The 40th Division began to form in September 1915, by which time the standard height for an infantry had been lowered, and one of the brigades, the 119th, consisted entirely of ‘bantams’, all from Welsh regiments (RWF, SWB and the Welsh regiment). The other two brigades were of mixed height but with a good number of bantams and these two brigades had a large proportion of unfit men and it was quite clear to the GOC and brigade commanders that a drastic weeding out programme would be necessary before the division could even begin training. This was put in hand and the author gives a good explanation of how it was done. It wasn’t until June 1916 that the division was ready to go overseas, arriving in France on the eve of the Somme offensive, too late to take part in the main battles apart from the final one in November 1916, the battle of the Ancre. It fought with great distinction in capturing Bourlon Wood in November 1917 during the Cambrai offensive and holding it till relieved. In this action its casualties totalled 172 officers and 3,191 other ranks. To commemorate this achievement GHQ granted permission for an acorn and oak leaves representing Bourlon Wood to be added to the divisional sign of a diamond superimposed on the bantam cock.In May 1918 the division was one of eight reduced to Training Cadre, the battalions being replaced by Garrison Guard battalions from UK. In July the division was reorganized, the title Garrison Guard done away with, and by the end of the month the division had taken its place in the line, taking part in the advance to victory. The author, an officer in the Leinsters, was badly wounded in November 1914 at First Ypres and invalided home to staff appointments at the War Office, returning to France in July 1918 to a staff appointment at GHQ. A military historian with a number of books to his name, including the History of the Leinster Regiment, Whitton has provided a sound divisional history, relying much on personal experiences of others and on official records; there is no roll of honour nor list of honours and awards, though acts of gallantry earning awards are in the text. In all the division suffered 19,179 casualties; two VCs were awarded.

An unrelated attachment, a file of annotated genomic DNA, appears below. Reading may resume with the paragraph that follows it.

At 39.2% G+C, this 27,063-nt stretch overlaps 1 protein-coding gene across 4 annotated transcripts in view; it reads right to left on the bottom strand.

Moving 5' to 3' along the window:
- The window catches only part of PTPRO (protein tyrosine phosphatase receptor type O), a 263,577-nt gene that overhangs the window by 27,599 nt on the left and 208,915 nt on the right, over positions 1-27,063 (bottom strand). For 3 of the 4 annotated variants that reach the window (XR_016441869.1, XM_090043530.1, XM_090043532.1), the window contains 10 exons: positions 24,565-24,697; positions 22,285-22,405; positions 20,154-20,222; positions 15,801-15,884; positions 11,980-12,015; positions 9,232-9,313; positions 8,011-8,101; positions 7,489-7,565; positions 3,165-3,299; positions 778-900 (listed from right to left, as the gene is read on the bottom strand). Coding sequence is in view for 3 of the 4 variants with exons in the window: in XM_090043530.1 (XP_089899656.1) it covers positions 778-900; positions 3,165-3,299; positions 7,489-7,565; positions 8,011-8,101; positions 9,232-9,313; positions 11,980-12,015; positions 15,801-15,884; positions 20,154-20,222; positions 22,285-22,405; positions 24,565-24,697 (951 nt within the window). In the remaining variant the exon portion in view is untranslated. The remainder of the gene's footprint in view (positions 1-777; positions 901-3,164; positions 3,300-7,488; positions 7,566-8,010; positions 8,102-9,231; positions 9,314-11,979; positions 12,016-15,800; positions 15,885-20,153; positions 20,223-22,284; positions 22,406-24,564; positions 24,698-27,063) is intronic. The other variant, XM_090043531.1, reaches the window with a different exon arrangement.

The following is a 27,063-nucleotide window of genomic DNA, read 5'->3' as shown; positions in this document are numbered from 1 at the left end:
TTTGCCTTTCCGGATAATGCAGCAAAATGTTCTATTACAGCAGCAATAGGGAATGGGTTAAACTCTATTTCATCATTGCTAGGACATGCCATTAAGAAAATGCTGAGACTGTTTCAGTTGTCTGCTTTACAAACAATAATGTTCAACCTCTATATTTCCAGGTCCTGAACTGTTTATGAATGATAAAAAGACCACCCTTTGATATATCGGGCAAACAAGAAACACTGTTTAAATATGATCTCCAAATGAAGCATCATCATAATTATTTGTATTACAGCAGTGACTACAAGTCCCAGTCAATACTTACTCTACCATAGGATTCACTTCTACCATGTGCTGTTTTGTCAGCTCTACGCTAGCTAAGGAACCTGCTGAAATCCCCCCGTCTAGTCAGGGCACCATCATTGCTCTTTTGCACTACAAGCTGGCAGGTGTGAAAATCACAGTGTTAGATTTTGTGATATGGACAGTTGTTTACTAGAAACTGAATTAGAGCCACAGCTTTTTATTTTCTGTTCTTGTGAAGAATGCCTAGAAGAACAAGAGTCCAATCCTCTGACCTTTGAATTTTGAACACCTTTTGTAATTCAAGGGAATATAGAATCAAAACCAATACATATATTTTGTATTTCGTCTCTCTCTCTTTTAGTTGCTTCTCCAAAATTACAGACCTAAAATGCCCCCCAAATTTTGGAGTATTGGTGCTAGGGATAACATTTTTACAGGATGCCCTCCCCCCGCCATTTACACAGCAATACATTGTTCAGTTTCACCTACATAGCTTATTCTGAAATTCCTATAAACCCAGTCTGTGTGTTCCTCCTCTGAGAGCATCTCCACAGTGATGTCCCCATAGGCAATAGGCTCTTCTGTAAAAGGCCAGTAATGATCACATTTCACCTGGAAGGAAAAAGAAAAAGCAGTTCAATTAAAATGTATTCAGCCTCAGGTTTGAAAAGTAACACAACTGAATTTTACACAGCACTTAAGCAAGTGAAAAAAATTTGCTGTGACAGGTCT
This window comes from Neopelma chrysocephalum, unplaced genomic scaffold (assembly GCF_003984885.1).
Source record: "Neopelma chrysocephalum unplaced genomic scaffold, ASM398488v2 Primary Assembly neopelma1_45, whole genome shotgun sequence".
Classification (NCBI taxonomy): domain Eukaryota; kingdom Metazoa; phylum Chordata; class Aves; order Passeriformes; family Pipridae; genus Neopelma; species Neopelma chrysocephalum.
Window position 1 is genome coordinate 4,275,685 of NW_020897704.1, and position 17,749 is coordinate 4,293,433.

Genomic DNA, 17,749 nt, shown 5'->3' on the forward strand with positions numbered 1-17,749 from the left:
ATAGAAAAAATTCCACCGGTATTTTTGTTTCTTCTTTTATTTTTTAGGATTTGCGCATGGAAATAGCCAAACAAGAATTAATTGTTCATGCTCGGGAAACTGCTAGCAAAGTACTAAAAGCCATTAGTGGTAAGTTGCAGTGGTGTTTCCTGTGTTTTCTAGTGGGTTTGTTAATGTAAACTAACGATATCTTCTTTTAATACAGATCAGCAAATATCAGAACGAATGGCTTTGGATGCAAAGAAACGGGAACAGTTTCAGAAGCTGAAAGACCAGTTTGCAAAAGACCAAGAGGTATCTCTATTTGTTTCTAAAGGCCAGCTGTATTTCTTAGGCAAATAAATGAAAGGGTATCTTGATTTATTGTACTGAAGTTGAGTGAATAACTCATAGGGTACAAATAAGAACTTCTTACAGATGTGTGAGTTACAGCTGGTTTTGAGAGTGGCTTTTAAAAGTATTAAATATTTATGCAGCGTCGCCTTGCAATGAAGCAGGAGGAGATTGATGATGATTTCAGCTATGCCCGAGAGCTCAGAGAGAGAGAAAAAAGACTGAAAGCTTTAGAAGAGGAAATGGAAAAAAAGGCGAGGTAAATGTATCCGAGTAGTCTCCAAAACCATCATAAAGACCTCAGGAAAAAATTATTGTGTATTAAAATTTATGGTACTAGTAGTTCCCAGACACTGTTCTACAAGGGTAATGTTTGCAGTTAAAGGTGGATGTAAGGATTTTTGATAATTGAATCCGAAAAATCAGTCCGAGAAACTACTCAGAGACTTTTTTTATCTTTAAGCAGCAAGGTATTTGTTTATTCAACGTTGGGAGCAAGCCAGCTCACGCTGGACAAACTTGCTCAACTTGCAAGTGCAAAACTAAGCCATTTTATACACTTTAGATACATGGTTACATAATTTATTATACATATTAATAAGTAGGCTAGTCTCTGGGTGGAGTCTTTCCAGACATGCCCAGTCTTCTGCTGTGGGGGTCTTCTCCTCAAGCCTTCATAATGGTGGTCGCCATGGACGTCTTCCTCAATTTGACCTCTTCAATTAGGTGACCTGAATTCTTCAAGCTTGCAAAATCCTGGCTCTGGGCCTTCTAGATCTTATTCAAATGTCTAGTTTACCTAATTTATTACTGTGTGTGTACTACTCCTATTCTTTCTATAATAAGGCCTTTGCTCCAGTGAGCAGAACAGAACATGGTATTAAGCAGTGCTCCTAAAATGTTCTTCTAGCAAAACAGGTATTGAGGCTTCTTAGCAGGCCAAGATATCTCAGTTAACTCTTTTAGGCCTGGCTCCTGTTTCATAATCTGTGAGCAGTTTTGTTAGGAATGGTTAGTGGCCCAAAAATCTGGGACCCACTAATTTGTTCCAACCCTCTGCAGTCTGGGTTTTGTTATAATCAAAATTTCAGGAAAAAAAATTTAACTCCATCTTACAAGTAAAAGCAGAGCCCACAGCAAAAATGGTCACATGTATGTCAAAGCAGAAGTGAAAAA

HISTORY OF THE 40TH DIVISION
Initially a ‘bantam’ division, the 40th did not arrive in France till June 1916. Distinguished itself in capturing Bourlon Wood during the Cambrai offensive, Reduced to cadre in May 1918, reorganized and returned to the line in July 1918. No roll of honour nor list of honours and awards.
Lt Col F.E Whitton
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2004 N&M Press reprint (original pub 1926).SB. vi + 315pp with four maps and one illus.